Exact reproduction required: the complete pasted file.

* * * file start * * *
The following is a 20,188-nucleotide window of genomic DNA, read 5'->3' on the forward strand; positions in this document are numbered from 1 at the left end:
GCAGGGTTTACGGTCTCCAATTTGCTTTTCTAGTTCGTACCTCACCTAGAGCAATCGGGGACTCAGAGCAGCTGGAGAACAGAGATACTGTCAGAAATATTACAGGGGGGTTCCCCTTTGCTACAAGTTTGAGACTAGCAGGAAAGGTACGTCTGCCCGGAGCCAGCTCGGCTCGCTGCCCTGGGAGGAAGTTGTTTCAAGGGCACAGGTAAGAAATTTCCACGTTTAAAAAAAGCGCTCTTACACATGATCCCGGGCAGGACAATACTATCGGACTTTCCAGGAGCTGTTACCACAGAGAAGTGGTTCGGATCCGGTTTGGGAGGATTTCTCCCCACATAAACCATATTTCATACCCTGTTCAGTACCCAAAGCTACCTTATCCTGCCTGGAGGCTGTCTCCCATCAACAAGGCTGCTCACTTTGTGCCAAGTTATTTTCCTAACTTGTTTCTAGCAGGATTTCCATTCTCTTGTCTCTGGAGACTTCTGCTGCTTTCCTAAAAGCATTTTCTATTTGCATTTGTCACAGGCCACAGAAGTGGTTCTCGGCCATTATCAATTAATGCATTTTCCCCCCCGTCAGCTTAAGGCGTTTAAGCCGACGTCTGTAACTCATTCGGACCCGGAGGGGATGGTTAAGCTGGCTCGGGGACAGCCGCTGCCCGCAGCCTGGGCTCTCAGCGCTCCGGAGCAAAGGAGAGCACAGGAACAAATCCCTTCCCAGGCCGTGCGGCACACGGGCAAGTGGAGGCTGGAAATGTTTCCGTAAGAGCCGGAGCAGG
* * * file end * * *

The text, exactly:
The following is a 20,188-nucleotide window of genomic DNA, read 5'->3' on the forward strand; positions in this document are numbered from 1 at the left end:
GCAGGGTTTACGGTCTCCAATTTGCTTTTCTAGTTCGTACCTCACCTAGAGCAATCGGGGACTCAGAGCAGCTGGAGAACAGAGATACTGTCAGAAATATTACAGGGGGGTTCCCCTTTGCTACAAGTTTGAGACTAGCAGGAAAGGTACGTCTGCCCGGAGCCAGCTCGGCTCGCTGCCCTGGGAGGAAGTTGTTTCAAGGGCACAGGTAAGAAATTTCCACGTTTAAAAAAAGCGCTCTTACACATGATCCCGGGCAGGACAATACTATCGGACTTTCCAGGAGCTGTTACCACAGAGAAGTGGTTCGGATCCGGTTTGGGAGGATTTCTCCCCACATAAACCATATTTCATACCCTGTTCAGTACCCAAAGCTACCTTATCCTGCCTGGAGGCTGTCTCCCATCAACAAGGCTGCTCACTTTGTGCCAAGTTATTTTCCTAACTTGTTTCTAGCAGGATTTCCATTCTCTTGTCTCTGGAGACTTCTGCTGCTTTCCTAAAAGCATTTTCTATTTGCATTTGTCACAGGCCACAGAAGTGGTTCTCGGCCATTATCAATTAATGCATTTTCCCCCCCGTCAGCTTAAGGCGTTTAAGCCGACGTCTGTAACTCATTCGGACCCGGAGGGGATGGTTAAGCTGGCTCGGGGACAGCCGCTGCCCGCAGCCTGGGCTCTCAGCGCTCCGGAGCAAAGGAGAGCACAGGAACAAATCCCTTCCCAGGCCGTGCGGCACACGGGCAAGTGGAGGCTGGAAATGTTTCCGTAAGAGCCGGAGCAGG